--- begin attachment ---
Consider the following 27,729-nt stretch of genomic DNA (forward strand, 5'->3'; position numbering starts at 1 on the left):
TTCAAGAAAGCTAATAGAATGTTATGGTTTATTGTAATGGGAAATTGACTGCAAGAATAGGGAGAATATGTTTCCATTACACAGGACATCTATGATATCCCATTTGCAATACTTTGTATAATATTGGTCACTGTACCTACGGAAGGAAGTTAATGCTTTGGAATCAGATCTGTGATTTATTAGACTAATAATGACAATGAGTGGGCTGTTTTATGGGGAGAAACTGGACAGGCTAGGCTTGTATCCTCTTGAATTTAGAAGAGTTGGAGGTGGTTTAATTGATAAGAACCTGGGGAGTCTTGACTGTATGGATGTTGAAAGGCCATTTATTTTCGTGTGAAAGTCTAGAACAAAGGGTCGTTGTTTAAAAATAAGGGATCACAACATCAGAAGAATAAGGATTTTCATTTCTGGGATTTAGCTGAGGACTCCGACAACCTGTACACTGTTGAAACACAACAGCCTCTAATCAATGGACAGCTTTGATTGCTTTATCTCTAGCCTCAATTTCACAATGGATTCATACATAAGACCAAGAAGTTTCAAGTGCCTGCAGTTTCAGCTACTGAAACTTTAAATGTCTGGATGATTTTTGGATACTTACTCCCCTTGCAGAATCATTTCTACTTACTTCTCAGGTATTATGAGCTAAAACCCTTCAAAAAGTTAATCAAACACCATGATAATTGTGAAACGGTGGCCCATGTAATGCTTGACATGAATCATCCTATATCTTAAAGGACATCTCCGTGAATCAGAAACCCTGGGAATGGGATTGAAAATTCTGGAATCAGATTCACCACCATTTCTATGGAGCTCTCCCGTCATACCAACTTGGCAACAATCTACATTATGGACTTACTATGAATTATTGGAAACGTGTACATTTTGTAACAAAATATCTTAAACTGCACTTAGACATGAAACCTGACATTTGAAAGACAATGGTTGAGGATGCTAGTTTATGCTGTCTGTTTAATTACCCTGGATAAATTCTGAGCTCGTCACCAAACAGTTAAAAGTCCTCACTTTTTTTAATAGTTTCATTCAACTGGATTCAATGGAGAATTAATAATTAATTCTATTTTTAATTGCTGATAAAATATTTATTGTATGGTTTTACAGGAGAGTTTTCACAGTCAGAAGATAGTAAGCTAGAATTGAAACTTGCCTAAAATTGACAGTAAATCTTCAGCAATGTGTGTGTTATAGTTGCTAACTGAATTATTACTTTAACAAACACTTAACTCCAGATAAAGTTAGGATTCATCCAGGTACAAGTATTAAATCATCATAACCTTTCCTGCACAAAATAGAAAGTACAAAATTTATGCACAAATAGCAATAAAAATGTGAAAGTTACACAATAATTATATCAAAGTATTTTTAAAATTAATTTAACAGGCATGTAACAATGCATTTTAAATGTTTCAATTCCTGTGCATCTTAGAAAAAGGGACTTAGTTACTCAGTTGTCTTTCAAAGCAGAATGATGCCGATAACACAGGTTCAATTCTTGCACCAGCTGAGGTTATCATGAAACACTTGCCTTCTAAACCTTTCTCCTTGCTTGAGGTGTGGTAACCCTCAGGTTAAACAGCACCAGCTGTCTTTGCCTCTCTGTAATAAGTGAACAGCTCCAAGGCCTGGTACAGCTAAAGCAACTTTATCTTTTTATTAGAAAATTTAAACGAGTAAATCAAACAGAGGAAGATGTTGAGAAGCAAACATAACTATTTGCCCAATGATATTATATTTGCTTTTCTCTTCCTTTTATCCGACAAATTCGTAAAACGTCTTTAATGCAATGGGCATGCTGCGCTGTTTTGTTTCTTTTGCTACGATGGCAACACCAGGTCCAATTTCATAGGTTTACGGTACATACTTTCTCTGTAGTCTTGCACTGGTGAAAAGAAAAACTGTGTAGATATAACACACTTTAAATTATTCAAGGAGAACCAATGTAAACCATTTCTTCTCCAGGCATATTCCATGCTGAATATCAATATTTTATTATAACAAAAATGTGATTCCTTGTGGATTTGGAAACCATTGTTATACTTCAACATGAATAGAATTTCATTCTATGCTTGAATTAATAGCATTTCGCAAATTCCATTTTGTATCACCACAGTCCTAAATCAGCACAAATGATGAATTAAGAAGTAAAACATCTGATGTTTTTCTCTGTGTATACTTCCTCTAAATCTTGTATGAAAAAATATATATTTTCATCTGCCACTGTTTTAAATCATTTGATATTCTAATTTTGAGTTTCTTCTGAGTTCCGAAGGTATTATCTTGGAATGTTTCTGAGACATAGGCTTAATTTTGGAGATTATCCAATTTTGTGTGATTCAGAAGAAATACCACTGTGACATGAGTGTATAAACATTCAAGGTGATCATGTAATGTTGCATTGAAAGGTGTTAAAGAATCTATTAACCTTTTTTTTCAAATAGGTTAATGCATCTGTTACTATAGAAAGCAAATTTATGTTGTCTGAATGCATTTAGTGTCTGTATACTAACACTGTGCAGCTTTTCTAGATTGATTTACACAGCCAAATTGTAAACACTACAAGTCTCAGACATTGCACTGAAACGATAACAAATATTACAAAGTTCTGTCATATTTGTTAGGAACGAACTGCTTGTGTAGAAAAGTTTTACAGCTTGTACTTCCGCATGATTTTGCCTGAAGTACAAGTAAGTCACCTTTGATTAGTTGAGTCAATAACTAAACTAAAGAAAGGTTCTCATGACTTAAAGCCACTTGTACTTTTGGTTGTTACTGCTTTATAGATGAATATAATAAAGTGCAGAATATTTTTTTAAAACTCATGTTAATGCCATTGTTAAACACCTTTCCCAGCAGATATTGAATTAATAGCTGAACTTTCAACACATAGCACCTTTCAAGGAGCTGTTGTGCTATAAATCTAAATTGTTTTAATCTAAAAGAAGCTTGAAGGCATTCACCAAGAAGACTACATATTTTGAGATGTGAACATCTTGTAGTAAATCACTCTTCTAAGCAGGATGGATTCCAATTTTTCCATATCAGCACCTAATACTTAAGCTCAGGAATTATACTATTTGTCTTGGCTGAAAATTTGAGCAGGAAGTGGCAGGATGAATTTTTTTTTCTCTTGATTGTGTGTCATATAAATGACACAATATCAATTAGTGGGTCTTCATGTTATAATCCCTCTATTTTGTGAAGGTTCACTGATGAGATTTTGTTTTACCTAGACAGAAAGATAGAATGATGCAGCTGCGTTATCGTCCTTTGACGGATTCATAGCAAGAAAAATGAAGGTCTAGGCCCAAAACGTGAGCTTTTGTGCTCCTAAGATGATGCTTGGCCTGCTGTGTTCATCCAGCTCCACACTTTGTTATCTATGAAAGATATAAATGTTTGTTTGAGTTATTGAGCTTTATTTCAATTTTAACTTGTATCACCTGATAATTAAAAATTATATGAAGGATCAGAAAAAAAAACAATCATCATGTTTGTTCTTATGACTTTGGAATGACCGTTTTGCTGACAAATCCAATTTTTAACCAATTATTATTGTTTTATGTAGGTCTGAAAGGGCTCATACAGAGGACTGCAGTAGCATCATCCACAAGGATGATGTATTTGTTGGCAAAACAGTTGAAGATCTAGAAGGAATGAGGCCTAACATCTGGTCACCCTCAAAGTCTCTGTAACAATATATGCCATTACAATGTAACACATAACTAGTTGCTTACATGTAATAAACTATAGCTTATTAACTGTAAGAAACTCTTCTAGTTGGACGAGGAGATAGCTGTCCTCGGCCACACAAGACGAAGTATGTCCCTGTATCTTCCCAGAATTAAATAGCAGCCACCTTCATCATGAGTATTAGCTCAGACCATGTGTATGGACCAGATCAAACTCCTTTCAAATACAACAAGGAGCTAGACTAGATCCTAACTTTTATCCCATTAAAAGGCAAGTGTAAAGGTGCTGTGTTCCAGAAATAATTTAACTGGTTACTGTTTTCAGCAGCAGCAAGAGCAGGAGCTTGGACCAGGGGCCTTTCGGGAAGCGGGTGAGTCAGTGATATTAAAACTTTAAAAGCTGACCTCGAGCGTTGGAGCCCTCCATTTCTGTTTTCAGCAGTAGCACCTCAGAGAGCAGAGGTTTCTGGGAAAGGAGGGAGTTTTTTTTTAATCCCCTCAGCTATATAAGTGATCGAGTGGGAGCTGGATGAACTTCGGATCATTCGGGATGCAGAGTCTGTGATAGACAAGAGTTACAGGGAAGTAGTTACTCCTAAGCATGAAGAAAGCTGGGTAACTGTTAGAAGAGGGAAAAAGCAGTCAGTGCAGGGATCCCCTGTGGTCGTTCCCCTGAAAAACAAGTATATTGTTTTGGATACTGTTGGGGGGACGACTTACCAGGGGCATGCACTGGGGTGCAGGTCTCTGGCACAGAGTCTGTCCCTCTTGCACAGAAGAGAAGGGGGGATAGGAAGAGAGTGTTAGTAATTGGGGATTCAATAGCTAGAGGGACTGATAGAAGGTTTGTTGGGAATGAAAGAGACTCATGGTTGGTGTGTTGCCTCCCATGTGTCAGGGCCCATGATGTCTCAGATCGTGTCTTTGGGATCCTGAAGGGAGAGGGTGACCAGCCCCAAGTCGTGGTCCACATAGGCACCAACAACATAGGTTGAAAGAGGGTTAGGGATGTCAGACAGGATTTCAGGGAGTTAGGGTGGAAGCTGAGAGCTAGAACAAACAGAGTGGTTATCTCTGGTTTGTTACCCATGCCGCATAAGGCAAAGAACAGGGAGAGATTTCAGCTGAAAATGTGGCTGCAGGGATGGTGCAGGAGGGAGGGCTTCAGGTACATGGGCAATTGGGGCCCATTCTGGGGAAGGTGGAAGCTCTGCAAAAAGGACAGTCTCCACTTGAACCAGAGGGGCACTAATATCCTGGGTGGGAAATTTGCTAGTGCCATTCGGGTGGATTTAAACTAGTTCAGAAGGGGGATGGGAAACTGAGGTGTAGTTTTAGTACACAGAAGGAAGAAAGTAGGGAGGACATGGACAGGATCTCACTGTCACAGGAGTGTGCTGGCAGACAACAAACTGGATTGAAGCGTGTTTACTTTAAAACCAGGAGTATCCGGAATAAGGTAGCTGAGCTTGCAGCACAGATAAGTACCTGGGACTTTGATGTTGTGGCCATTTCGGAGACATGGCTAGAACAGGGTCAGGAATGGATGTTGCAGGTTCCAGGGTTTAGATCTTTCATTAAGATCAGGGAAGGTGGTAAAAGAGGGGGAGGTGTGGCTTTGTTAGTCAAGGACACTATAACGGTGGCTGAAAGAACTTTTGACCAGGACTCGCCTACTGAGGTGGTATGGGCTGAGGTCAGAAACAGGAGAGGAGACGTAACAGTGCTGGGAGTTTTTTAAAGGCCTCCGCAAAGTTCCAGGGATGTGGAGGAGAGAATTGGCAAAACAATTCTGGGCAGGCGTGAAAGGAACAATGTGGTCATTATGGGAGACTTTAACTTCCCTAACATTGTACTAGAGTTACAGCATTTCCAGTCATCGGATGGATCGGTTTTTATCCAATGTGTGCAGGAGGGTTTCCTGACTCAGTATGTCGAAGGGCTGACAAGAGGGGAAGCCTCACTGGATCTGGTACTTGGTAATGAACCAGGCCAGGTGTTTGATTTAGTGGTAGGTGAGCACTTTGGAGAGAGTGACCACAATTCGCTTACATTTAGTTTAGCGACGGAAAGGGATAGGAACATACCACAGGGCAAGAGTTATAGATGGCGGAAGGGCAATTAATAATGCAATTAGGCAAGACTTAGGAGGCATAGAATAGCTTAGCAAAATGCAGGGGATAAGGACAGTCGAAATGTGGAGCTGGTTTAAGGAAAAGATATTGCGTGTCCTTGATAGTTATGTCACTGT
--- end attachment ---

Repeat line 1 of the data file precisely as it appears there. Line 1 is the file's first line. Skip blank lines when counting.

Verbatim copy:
Consider the following 27,729-nt stretch of genomic DNA (forward strand, 5'->3'; position numbering starts at 1 on the left):